Chapter twelve contains six separate teachings that Jesus gave in the Temple. Most of these were in response to direct challenges from the religious leaders. In the parable of the tenants (Mark 12:1-12), Jesus revealed that the religious leaders were nothing more than tenants that God had allowed to work with his people. However, whenever he sent his own men (the prophets), they beat or killed them. Finally, the landowner sent his own son, whom they also killed, another of Jesus’ clear claims of deity and predictions of his own death at their hands.
The Pharisees tried to trap Jesus into either supporting or publicly rebelling against the Roman government by asking him about the required taxes to Rome (Mark 12:13-17). He responded with the famous saying, “Give to Caesar the things that are Caesar’s, and to God the things that are God’s.” Not only did this shut down their trick question, it certainly included the poignant implication that they were more focused on Rome’s will than God’s.
With the Pharisees stopped for the moment, the Sadducees tried their hand against Jesus (Mark 12:18-27). Creating a hypothetical situation in which a woman legitimately married seven brothers in succession, according to the levirate law to provide an heir for one’s brother, they asked which one of the seven would be her husband in the afterlife. Jesus started by telling them that relationships in the afterlife, including marriage, are not like this life, demonstrating that he personally knew about it. He also took the opportunity to correct their theology about the resurrection. They did not even believe in an afterlife (Mark 12:28), but Jesus reminded them that God “is not God of the dead but of the living.”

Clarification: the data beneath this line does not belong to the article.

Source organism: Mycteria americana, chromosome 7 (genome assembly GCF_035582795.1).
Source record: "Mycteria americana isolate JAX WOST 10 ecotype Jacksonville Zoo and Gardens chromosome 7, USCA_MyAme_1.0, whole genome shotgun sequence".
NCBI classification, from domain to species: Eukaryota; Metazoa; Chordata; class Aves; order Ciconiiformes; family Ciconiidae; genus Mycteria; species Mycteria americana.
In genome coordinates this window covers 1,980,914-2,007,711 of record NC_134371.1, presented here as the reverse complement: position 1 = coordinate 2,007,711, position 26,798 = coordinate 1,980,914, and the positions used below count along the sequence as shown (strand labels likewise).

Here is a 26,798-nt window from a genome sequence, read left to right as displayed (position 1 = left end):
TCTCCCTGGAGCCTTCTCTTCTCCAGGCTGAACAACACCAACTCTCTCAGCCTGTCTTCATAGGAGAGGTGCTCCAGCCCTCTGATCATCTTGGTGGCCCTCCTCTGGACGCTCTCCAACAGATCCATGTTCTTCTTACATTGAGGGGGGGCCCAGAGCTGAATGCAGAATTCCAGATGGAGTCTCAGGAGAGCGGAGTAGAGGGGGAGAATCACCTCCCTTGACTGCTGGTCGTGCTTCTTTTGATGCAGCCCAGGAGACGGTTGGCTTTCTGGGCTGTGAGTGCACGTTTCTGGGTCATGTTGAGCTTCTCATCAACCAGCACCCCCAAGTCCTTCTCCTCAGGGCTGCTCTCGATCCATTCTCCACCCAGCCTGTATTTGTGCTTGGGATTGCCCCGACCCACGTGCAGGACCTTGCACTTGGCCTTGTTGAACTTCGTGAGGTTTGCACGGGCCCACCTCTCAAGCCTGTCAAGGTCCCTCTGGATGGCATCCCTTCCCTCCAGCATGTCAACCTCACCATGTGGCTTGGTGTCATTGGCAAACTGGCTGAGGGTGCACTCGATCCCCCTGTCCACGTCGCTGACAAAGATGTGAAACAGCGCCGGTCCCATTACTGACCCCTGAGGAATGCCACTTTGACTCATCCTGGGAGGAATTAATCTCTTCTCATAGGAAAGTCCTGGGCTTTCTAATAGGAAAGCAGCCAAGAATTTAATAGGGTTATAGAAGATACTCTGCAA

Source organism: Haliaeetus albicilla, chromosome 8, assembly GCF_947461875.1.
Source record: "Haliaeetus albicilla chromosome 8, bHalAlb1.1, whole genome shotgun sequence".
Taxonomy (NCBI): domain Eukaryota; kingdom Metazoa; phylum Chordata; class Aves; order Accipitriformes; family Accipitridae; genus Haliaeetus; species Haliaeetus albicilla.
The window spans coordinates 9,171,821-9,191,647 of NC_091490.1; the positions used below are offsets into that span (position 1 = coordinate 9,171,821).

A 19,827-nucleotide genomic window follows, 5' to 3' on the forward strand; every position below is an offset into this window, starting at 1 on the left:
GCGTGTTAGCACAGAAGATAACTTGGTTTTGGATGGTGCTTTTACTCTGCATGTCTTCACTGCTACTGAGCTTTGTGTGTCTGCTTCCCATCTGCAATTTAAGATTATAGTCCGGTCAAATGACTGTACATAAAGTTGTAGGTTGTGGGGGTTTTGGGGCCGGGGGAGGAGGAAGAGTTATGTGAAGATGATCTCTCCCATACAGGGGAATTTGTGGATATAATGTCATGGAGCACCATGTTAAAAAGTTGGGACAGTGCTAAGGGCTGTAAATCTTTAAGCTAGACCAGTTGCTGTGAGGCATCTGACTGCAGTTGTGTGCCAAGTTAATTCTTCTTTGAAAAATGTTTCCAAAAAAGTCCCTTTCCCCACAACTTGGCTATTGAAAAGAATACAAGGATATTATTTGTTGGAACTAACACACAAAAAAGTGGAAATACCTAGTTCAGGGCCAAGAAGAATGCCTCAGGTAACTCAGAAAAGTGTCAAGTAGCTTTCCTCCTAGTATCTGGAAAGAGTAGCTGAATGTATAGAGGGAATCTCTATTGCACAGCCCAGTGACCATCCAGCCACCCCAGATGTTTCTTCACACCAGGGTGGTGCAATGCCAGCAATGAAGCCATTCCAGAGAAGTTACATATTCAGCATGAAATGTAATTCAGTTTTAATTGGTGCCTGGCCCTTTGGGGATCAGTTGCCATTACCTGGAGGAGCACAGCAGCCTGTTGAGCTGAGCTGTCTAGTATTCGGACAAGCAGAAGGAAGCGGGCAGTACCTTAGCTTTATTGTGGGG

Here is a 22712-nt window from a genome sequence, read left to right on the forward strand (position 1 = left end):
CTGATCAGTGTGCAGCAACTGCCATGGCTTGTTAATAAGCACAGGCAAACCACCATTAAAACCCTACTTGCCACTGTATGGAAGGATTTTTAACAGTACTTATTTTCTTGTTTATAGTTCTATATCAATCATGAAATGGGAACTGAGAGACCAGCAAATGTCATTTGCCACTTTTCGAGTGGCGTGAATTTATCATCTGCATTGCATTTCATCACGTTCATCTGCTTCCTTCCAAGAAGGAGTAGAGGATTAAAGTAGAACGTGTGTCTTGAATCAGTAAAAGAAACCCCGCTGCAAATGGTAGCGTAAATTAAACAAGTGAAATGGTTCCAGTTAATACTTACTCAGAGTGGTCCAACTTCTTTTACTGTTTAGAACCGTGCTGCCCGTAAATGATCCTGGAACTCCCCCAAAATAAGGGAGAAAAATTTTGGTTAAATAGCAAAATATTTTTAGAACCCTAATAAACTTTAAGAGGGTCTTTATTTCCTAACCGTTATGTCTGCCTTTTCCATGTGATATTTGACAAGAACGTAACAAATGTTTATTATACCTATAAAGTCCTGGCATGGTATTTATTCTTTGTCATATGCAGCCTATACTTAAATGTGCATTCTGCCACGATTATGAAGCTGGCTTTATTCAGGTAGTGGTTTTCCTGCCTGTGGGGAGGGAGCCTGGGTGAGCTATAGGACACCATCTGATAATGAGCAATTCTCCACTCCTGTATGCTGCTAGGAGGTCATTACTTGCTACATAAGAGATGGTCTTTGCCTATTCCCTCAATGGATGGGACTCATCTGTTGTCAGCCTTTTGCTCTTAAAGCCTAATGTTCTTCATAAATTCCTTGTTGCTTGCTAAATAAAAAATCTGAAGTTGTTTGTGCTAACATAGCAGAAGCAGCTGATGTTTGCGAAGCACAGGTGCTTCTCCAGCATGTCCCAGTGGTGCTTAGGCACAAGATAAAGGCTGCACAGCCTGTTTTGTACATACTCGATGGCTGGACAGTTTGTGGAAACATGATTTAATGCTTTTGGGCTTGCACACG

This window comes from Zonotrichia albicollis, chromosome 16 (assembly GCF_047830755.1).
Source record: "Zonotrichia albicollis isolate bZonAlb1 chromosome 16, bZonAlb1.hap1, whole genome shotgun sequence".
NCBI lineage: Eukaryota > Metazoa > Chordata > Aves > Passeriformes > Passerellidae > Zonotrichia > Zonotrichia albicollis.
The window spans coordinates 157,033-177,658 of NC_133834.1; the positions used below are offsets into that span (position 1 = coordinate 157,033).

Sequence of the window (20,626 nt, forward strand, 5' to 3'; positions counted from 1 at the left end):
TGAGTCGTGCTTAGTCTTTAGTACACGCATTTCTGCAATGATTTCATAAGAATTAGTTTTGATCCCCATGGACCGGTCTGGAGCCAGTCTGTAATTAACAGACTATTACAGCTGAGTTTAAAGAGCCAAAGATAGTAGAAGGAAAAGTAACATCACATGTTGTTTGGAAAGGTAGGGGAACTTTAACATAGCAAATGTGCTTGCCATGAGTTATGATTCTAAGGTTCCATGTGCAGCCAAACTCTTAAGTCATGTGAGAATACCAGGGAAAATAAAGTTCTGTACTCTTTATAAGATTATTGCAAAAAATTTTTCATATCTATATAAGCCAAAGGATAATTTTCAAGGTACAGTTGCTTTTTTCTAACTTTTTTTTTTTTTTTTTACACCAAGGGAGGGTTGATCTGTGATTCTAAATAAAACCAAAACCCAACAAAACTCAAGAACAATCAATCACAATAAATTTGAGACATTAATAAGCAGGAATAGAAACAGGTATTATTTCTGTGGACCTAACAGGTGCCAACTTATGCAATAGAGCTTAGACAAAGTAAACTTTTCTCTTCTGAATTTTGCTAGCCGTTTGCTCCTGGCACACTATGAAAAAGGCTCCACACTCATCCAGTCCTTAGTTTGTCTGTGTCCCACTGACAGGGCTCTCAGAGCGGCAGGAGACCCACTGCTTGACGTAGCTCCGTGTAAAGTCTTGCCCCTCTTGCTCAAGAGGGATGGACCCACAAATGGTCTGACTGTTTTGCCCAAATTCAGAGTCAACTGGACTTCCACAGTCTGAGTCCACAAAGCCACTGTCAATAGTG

After this an expert in the law tried to catch Jesus by asking him the greatest commandment of the entire Law (Mark 12:28-34). Jesus again showed his superior understanding and authority by demonstrating how God structured the Law in a hierarchical fashion, with two laws summarizing the rest. Who could argue that anything was more important than loving God with one’s entire being? In this case, the man was open to Jesus’ teaching, causing Jesus to note how close he was to saving faith.
With all the questions stopped (Mark 12:34), Jesus made two final comments to the crowds. First, he proved from Scripture that even David knew that the Messiah, the son of David, would be greater than himself (Mark 12:35-37). Second, he warned the crowds about the hypocrites who taught them the law (Mark 12:38-40). Although they looked good on the outside, they were concerned only with themselves, and they would be punished by God. As a kind of summary of his final teachings over the recent days, Jesus pointed his disciples to a widow who gave almost nothing into the offering box (Mark 12:41-44). No matter how anyone else viewed it, Jesus saw that she gave everything to God, compared to the small percentages the other gave. This, he noted, was exactly the kind of heart God wants – someone who will obey God no matter the personal cost.